'After Mahanati, I wanted a proper commercial film': Keerthy Suresh
Keerthy Suresh, whose last release was Vijay's Sarkar in 2018, is back with her next, Penguin (Tamil), which will be getting a direct release on Amazon Prime. The actor, who has six films (Marakkar: Arabikadalinte Simham, Penguin, Miss India, Good Luck Sakhi, Rang De, and Annaatthe, across three languages) lined up for release, expressed that OTT might be a blessing in disguise, in a chat arranged as part of Indulge Time Pass, a series of webinars organised by The New Indian Express group, and hosted by senior journalist Kaveree Bamzai.
Keerthy called her upcoming release, Penguin, an emotional thriller that would resonate with the audience. "The film is about a mother's struggle to rescue her abducted kid, which happens over a period of four days. It is neither gory nor a message movie. It has 60 per cent emotion and 40 per cent thrills, and is meant for all types of audience," she said.
On the impact of Mahanati / Nadigaiyar Thilagam (which fetched her a National Award), Keerthy said that the film has changed a lot in her life. "It opened up possibilities for me to explore new women-centric films. When Mahanati was offered to me, I was doing commercial cinema. This was an opportunity for me to prove myself to my detractors. On the personal front, I feel I have become more mature about my choices and stands. I learned a lot from playing Savitri on screen."
Keerthy also said that her mother, Menaka--an actor herself--had a big influence in shaping the character of Savitri. "I, in fact, almost said no to the film, because I didn't believe I could do justice to the star's persona. When I told my mother about it, she got excited, and she, along with director Nag Ashwin, convinced me to take the role up." Keerthi also revealed that her mother gave her a lot of tips during shooting. "She shared aspects she knew about Savitri like her style of acting and her mannerisms. They helped me immensely."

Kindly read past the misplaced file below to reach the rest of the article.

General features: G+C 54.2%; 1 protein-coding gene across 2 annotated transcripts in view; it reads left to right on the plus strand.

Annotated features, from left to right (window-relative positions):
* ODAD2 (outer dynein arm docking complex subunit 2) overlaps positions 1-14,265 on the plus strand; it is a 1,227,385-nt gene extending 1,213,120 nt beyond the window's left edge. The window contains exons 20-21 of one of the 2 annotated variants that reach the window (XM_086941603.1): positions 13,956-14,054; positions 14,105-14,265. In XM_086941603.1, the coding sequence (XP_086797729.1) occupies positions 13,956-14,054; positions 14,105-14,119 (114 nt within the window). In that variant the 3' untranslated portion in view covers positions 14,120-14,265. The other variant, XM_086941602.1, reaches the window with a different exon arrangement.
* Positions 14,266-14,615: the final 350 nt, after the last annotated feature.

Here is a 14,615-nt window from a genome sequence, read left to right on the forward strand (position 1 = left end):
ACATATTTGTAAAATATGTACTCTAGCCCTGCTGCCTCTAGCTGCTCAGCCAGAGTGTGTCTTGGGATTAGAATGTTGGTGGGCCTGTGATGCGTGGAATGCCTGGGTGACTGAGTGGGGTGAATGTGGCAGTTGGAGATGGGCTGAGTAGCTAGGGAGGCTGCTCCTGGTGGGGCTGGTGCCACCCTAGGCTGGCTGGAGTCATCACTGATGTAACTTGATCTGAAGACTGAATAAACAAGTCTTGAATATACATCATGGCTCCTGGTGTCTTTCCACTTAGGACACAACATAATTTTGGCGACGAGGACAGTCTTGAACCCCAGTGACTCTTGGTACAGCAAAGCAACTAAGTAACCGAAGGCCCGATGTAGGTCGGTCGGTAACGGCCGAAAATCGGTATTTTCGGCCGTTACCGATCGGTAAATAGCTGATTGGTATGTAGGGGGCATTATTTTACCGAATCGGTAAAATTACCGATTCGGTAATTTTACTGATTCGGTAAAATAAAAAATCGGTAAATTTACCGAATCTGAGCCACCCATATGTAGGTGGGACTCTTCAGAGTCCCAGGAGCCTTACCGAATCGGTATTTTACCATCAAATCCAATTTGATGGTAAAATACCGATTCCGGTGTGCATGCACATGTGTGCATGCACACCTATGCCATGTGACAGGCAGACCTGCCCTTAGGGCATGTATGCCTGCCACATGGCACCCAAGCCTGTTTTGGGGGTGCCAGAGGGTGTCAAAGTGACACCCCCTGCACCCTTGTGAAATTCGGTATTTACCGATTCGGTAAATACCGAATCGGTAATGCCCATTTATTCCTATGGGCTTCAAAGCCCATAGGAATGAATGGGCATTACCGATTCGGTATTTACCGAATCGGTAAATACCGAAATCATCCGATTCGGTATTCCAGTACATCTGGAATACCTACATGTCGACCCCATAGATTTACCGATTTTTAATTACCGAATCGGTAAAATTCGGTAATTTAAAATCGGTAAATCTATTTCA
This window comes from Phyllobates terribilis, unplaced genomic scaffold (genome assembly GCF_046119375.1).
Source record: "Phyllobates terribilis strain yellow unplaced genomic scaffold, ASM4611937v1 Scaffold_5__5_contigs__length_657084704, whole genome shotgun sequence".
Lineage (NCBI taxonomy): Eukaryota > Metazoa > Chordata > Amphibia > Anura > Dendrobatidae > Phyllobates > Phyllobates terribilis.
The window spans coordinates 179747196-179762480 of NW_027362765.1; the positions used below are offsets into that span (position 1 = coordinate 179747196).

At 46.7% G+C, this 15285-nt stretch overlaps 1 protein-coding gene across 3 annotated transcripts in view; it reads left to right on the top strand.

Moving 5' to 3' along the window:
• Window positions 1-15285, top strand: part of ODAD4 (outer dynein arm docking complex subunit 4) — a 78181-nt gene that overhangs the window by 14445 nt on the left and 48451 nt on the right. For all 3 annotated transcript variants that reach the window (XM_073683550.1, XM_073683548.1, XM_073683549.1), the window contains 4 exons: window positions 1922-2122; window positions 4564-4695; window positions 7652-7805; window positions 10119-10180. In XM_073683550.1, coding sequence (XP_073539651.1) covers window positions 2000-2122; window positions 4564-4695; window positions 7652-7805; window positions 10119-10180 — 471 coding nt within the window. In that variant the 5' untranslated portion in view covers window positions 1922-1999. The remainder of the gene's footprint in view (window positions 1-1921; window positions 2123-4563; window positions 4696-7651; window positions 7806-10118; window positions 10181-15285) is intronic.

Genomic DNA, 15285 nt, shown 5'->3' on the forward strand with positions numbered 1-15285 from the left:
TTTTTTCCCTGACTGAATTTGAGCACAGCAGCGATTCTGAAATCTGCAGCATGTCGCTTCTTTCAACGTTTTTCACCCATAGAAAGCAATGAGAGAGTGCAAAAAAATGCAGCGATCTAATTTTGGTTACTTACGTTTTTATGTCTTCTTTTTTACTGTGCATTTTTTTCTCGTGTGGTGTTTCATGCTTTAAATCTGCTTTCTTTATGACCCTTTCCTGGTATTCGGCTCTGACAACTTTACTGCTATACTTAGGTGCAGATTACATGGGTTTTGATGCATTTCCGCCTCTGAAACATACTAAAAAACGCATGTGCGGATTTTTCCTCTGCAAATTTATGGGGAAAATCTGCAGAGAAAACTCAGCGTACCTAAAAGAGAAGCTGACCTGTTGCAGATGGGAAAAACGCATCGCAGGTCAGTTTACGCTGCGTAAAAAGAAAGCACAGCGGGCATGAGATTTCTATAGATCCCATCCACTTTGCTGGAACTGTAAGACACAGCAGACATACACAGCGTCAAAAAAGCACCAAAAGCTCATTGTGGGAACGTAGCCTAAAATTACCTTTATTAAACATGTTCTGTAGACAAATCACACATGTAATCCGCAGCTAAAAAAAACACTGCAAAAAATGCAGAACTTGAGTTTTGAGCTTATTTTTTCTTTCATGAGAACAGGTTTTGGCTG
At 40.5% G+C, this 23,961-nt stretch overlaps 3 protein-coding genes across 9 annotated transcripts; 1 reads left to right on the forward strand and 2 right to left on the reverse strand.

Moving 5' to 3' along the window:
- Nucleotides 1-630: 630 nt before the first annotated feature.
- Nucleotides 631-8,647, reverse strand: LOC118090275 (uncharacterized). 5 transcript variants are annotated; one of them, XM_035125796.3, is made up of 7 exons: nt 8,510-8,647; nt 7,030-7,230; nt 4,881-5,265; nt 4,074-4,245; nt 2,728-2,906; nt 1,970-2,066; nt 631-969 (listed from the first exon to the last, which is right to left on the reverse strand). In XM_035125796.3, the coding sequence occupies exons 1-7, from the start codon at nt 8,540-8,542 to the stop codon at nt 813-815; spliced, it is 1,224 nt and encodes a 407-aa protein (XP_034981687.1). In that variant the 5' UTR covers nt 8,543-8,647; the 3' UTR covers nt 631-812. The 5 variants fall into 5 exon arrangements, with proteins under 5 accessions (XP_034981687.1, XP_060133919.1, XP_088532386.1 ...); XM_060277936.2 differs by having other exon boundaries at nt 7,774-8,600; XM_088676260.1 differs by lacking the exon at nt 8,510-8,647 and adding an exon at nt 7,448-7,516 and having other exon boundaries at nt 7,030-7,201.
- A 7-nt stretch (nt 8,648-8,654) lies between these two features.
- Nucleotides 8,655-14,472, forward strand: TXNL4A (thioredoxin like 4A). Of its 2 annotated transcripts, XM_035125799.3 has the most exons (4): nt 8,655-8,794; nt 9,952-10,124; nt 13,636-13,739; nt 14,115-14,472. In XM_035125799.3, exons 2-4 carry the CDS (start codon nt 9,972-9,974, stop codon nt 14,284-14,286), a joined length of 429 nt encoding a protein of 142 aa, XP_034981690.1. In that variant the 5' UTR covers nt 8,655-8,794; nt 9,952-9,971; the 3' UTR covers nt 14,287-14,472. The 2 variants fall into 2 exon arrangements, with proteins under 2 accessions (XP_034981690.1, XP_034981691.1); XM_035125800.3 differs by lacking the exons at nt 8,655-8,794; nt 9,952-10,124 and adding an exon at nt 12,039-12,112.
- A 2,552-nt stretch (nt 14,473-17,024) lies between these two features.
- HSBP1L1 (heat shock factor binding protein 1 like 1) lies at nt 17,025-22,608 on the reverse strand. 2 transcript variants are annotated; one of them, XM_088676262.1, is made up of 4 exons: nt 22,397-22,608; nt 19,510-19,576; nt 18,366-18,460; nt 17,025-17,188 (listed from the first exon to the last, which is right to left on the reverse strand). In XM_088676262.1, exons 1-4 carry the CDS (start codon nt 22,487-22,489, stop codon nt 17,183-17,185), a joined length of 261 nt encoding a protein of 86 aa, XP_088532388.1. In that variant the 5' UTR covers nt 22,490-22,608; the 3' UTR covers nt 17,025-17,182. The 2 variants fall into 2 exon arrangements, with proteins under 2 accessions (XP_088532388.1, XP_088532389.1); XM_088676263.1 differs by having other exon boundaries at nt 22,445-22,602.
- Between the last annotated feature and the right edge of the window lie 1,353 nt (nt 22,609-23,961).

Keerthi said that replicating Savitri's songs on screen was the toughest challenge of all. "I guess I pieced together the character from various sources. I spoke to her daughter. I gathered a lot of information about her body language and style. I read a lot of books. I put all this together and formed a personality within myself."
Regarding life post Mahanati, Keerthy said that the film's success and critical acclaim made her pause and reflect a lot. "To be honest, after Mahanati I wanted to do a proper commercial film, just for variety. But what came my way were these heroine-oriented scripts. I waited a while to see if I would get commercial film offers, but then I thought I should take up more serious projects as they had some great storylines. Going forward, I would like to balance commercial films with content-oriented movies," Keerthy said.